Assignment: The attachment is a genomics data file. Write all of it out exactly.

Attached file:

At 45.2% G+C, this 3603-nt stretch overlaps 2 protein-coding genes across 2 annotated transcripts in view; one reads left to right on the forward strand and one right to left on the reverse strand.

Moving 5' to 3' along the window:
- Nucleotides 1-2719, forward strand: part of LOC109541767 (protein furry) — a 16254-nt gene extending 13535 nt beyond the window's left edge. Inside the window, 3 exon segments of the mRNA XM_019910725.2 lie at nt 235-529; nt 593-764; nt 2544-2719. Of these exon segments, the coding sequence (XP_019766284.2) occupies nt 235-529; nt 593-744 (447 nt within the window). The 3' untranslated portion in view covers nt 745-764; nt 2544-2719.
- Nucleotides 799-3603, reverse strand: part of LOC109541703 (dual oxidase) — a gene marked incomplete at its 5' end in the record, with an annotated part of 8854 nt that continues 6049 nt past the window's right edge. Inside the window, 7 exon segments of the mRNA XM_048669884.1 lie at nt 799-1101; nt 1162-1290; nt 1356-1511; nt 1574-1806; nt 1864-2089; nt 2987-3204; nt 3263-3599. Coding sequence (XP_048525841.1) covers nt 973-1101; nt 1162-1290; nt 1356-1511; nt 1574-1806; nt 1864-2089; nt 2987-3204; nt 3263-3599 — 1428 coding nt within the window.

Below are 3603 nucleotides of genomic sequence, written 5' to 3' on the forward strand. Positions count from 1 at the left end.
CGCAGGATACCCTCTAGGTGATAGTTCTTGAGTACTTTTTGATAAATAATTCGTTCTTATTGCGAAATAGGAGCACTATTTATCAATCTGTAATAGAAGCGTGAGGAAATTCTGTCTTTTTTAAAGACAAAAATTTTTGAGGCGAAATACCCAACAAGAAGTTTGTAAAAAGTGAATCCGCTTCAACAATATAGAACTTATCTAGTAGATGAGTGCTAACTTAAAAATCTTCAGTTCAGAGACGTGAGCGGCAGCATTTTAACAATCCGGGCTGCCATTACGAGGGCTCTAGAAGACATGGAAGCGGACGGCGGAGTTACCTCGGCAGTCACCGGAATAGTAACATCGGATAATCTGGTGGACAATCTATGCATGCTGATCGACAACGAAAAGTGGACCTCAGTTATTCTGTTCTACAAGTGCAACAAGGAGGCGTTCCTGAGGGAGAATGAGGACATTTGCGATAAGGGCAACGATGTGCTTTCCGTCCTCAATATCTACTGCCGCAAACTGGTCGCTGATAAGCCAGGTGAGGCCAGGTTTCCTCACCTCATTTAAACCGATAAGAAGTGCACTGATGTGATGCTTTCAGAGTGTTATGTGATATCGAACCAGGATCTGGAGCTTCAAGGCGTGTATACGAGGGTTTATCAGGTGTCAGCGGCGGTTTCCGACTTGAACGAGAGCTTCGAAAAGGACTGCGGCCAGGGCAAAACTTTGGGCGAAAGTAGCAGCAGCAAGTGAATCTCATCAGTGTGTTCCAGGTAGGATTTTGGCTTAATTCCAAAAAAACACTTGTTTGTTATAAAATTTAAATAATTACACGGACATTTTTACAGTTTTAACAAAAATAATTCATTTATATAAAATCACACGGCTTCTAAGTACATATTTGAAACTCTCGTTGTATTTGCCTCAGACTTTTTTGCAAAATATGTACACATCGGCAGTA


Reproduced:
At 45.2% G+C, this 3603-nt stretch overlaps 2 protein-coding genes across 2 annotated transcripts in view; one reads left to right on the forward strand and one right to left on the reverse strand.

Moving 5' to 3' along the window:
- Nucleotides 1-2719, forward strand: part of LOC109541767 (protein furry) — a 16254-nt gene extending 13535 nt beyond the window's left edge. Inside the window, 3 exon segments of the mRNA XM_019910725.2 lie at nt 235-529; nt 593-764; nt 2544-2719. Of these exon segments, the coding sequence (XP_019766284.2) occupies nt 235-529; nt 593-744 (447 nt within the window). The 3' untranslated portion in view covers nt 745-764; nt 2544-2719.
- Nucleotides 799-3603, reverse strand: part of LOC109541703 (dual oxidase) — a gene marked incomplete at its 5' end in the record, with an annotated part of 8854 nt that continues 6049 nt past the window's right edge. Inside the window, 7 exon segments of the mRNA XM_048669884.1 lie at nt 799-1101; nt 1162-1290; nt 1356-1511; nt 1574-1806; nt 1864-2089; nt 2987-3204; nt 3263-3599. Coding sequence (XP_048525841.1) covers nt 973-1101; nt 1162-1290; nt 1356-1511; nt 1574-1806; nt 1864-2089; nt 2987-3204; nt 3263-3599 — 1428 coding nt within the window.

Below are 3603 nucleotides of genomic sequence, written 5' to 3' on the forward strand. Positions count from 1 at the left end.
CGCAGGATACCCTCTAGGTGATAGTTCTTGAGTACTTTTTGATAAATAATTCGTTCTTATTGCGAAATAGGAGCACTATTTATCAATCTGTAATAGAAGCGTGAGGAAATTCTGTCTTTTTTAAAGACAAAAATTTTTGAGGCGAAATACCCAACAAGAAGTTTGTAAAAAGTGAATCCGCTTCAACAATATAGAACTTATCTAGTAGATGAGTGCTAACTTAAAAATCTTCAGTTCAGAGACGTGAGCGGCAGCATTTTAACAATCCGGGCTGCCATTACGAGGGCTCTAGAAGACATGGAAGCGGACGGCGGAGTTACCTCGGCAGTCACCGGAATAGTAACATCGGATAATCTGGTGGACAATCTATGCATGCTGATCGACAACGAAAAGTGGACCTCAGTTATTCTGTTCTACAAGTGCAACAAGGAGGCGTTCCTGAGGGAGAATGAGGACATTTGCGATAAGGGCAACGATGTGCTTTCCGTCCTCAATATCTACTGCCGCAAACTGGTCGCTGATAAGCCAGGTGAGGCCAGGTTTCCTCACCTCATTTAAACCGATAAGAAGTGCACTGATGTGATGCTTTCAGAGTGTTATGTGATATCGAACCAGGATCTGGAGCTTCAAGGCGTGTATACGAGGGTTTATCAGGTGTCAGCGGCGGTTTCCGACTTGAACGAGAGCTTCGAAAAGGACTGCGGCCAGGGCAAAACTTTGGGCGAAAGTAGCAGCAGCAAGTGAATCTCATCAGTGTGTTCCAGGTAGGATTTTGGCTTAATTCCAAAAAAACACTTGTTTGTTATAAAATTTAAATAATTACACGGACATTTTTACAGTTTTAACAAAAATAATTCATTTATATAAAATCACACGGCTTCTAAGTACATATTTGAAACTCTCGTTGTATTTGCCTCAGACTTTTTTGCAAAATATGTACACATCGGCAGTA